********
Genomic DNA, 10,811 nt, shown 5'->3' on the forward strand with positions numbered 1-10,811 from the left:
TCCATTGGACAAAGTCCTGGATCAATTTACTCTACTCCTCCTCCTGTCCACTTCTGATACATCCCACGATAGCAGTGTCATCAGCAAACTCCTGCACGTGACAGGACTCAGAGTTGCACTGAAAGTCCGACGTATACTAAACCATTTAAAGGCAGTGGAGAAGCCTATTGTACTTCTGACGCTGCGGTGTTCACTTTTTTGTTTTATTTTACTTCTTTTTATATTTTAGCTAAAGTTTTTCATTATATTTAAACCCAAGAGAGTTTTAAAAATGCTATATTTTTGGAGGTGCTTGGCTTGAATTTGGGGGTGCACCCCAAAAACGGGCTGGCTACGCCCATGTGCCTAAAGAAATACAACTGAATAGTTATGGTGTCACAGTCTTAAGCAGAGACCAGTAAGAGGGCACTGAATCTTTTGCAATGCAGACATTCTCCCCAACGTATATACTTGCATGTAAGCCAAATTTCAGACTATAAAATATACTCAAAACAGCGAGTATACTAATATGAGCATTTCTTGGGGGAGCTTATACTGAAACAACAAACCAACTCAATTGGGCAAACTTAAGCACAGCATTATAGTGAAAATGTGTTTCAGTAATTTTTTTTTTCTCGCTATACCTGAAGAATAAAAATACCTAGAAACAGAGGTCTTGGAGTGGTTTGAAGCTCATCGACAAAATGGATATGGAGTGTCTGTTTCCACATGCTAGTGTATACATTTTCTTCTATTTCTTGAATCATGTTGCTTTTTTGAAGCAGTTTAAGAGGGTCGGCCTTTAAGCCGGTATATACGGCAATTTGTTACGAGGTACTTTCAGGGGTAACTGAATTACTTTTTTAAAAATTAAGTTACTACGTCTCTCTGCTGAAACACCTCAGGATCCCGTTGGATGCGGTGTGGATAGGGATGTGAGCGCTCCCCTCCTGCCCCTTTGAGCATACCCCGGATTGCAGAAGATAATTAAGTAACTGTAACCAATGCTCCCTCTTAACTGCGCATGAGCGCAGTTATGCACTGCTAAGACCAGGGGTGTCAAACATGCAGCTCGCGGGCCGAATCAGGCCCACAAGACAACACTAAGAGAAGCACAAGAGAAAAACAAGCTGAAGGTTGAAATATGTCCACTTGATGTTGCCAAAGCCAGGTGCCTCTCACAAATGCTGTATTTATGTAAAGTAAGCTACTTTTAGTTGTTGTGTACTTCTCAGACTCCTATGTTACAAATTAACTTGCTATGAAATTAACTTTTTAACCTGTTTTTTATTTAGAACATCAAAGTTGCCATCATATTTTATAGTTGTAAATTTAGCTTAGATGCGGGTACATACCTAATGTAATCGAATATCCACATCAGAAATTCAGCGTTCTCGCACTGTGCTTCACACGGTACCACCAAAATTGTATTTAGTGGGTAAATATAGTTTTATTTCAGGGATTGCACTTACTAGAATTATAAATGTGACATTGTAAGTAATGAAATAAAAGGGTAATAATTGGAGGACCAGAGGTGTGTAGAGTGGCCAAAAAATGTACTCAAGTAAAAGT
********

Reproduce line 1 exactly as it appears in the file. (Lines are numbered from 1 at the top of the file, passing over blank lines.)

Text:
Genomic DNA, 10,811 nt, shown 5'->3' on the forward strand with positions numbered 1-10,811 from the left: